future events

Simulated annealing of multiple-aperture telescopes

TYPEComputational science seminar
Speaker:Irina Paykin
Affiliation:Physics Department, Technion
Location:Lidow 620
Remark:MSc seminar: Supervisors: Drs Erez Ribak and Joan Adler. In Hebrew
Abstract:A model based on the crystal roughening transition is applied to solve the phasing of a multi-aperture telescope.
The quest for finer angular resolution in astronomy leads to larger apertures. But high resolution imaging from space telescopes is currently limited by launch vehicle constrains and system cost. The concept of segmented and multi-aperture systems has attracted more interest in the next generation of the space telescopes, because such systems have the advantage of low cost, light weight, and can reach the demanded angular resolution. A multi-aperture system can combine the light from smaller sub-apertures to capture a higher angular resolution image than is possible from any of the individual sub-apertures. In order to achieve high resolution image we have to phase the sub-apertures to within a fraction of the wavelength.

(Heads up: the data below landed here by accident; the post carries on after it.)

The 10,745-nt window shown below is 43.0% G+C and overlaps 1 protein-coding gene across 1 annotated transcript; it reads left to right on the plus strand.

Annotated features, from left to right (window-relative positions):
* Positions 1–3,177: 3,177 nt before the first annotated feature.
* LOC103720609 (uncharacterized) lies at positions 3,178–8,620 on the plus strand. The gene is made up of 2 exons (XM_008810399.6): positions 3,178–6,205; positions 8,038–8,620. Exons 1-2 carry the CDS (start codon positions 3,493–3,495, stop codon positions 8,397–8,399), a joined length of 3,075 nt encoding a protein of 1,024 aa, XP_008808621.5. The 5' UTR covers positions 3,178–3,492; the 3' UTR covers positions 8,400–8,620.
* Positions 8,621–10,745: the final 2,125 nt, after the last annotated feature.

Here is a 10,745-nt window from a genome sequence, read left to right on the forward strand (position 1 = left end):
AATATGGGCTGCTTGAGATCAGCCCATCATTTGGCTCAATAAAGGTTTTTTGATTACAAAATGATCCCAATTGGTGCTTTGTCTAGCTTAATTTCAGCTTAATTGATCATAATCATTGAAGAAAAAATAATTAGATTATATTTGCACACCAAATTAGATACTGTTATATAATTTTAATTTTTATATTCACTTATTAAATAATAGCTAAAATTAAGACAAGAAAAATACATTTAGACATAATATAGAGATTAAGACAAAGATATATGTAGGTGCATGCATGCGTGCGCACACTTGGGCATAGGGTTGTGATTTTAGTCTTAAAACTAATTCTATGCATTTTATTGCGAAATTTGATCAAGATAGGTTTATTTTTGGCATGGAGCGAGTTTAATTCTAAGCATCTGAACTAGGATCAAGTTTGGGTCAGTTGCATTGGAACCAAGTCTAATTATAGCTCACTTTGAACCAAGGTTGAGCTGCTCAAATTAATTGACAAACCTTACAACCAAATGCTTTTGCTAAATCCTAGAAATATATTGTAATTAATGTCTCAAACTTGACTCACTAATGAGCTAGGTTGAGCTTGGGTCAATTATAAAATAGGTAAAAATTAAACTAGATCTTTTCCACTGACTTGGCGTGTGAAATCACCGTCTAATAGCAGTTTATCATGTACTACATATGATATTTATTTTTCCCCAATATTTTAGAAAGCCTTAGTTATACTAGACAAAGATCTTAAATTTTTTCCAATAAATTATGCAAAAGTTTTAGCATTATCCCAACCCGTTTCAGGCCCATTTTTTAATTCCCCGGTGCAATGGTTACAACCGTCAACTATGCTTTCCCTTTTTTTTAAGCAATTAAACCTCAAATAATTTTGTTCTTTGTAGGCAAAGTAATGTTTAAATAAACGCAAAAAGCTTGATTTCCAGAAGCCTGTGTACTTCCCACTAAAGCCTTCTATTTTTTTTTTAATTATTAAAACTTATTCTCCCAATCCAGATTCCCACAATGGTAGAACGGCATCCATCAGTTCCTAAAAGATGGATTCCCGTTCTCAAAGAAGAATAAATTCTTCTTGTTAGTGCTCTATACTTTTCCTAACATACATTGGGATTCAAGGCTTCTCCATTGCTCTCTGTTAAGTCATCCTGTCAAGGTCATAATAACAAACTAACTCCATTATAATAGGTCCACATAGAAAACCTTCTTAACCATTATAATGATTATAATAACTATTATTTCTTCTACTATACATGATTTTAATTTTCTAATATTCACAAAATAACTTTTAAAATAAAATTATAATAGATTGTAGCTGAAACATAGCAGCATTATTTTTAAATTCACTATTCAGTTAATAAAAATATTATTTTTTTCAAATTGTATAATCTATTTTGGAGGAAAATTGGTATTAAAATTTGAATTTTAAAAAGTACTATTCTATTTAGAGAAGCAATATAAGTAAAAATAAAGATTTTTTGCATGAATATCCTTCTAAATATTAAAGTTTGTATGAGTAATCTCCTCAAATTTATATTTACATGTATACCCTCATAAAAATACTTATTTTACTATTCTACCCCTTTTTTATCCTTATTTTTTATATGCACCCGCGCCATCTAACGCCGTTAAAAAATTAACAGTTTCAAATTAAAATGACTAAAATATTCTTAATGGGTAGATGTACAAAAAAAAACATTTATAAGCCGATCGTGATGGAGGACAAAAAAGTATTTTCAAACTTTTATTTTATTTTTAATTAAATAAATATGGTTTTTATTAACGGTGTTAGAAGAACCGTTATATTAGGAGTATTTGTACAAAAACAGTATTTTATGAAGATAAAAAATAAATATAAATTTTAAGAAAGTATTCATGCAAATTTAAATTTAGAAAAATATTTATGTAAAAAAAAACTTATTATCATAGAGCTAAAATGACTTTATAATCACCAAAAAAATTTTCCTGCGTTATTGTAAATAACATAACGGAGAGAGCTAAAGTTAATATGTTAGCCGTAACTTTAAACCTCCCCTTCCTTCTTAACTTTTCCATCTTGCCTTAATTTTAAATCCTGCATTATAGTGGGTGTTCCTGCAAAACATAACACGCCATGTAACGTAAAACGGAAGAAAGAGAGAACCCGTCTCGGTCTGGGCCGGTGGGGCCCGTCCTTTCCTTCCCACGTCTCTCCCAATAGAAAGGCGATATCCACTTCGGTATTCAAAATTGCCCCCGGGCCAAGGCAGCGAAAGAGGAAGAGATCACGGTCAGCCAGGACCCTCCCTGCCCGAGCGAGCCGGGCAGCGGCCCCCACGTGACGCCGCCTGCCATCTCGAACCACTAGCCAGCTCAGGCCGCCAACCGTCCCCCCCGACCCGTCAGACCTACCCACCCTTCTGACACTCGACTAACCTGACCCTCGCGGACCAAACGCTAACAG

Relatively short optical wavelengths require high positioning accuracy for alignment of each sub-aperture.

This study concentrates on an approach for aligning multi-aperture optical systems by using information available only in the image plane itself, thereby correcting the image without any information on the wave-front. Previous theoretical work and simulations have shown that the optical problem can be mapped onto a model for crystal roughening that has served as a motivation to implement the simulated annealing algorithm in adaptive optical systems.

We present the first simulations which are carried out in tandem with a hardware realization of a simulated annealing algorithm by Dr. E.
Ribak and Lee Yacobi in a specially designed multi-aperture active optical system. The results of both simulations and laboratory experiments demonstrate the ability of the simulated annealing algorithm to correct a piston and tip/tilt errors. In addition we explored image restoration techniques, required for multi-aperture systems. We implemented and investigated several classic deconvolution algorithms, such as Wiener-Helstrom, Lucy-Richardson and blind deconvolution. Finally, we analyzed diffraction and aberration effects related to specific multi-aperture pupil configurations.